I’ve been using CrazyEgg, a tool that helps site owners get a better understanding of how visitors are using their Web sites.
CrazyEgg using tracking software to see where visitors are clicking on your Web site. What makes this a step above Site Overlay through Google Analytics, is that GA only tracks links. CrazyEgg tracks all clicks on a given page. Further, it breaks down those links in a few different ways.
CrazyEgg offers four views including Overlay, List, Heatmap and Confetti.
By clicking on any of these symbols you open up a window with more detailed information on how many people clicked on the link, and also the referrers that sent the visitors your way.
List: Provides a laundry list of all the clicks that took place on your page and organizes them by popularity. You can further export this list to Excel or other spreadsheet program.
Heatmap: The heatmap view gives you a visual overview of where people clicked on your site. What I found interesting from this view (and Overlay) was how many people visited our Contact page or signed up for our email newsletter at the bottom of the home page.
I didn’t expect to have anyone want to contact us before checking out the site, and I’ve always felt the email signup was buried, and that we were getting signups because of the email bait we offer. (That was significantly more popular, but it was nice to see some people just wanted to sign up for our email newsletter.)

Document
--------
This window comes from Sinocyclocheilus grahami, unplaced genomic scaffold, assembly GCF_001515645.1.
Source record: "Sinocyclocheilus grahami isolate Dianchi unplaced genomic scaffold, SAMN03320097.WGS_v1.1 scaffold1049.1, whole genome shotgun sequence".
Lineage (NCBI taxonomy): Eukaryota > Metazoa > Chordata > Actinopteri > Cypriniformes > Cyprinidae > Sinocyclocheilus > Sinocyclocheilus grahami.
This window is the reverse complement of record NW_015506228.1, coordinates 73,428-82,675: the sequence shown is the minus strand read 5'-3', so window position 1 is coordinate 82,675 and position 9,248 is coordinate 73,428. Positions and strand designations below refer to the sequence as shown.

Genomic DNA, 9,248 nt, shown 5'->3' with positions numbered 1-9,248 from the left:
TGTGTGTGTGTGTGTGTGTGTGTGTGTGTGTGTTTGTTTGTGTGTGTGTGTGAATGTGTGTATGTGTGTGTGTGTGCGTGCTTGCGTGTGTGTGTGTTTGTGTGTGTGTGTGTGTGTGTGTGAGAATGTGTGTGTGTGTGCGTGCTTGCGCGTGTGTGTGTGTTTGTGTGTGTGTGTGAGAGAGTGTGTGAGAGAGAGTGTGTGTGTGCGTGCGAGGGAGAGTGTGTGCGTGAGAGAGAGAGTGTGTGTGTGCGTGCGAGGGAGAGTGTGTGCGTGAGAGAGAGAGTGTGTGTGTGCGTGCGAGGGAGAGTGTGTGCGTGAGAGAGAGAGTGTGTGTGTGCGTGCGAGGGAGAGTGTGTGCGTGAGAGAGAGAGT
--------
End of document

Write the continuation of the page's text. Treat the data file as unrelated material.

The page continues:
Confetti: This fun view shows you EXACTLY where visitors clicked, and allows you to color coordinate the report based on the top 15 referrers, the top 15 search terms, operating systems, browsers, window size and even time to click.
It’s interesting to run a test and see how people are interacting with your home page. You may find certain links you consider important are completely ignored, while others are getting a lot more play. Based on the reports you may (as I did) rework parts of the page to increase signups or get people to call you.
It’s also interesting to see whether people are clicking on images or text calls-to-action. I was also fascinated to see people clicking on images that weren’t links at all. I’m not sure if these were accidental or not, but it does get you thinking about how different people will act differently at your site.
There are–of course–paid levels of CrazyEgg for site owners needing to run more reports at once, but almost any entrepreneur can benefit from the free trial version. CrazyEgg is a great addition to Google Analytics as you strive to better understand your visitors and build a more effective Web strategy.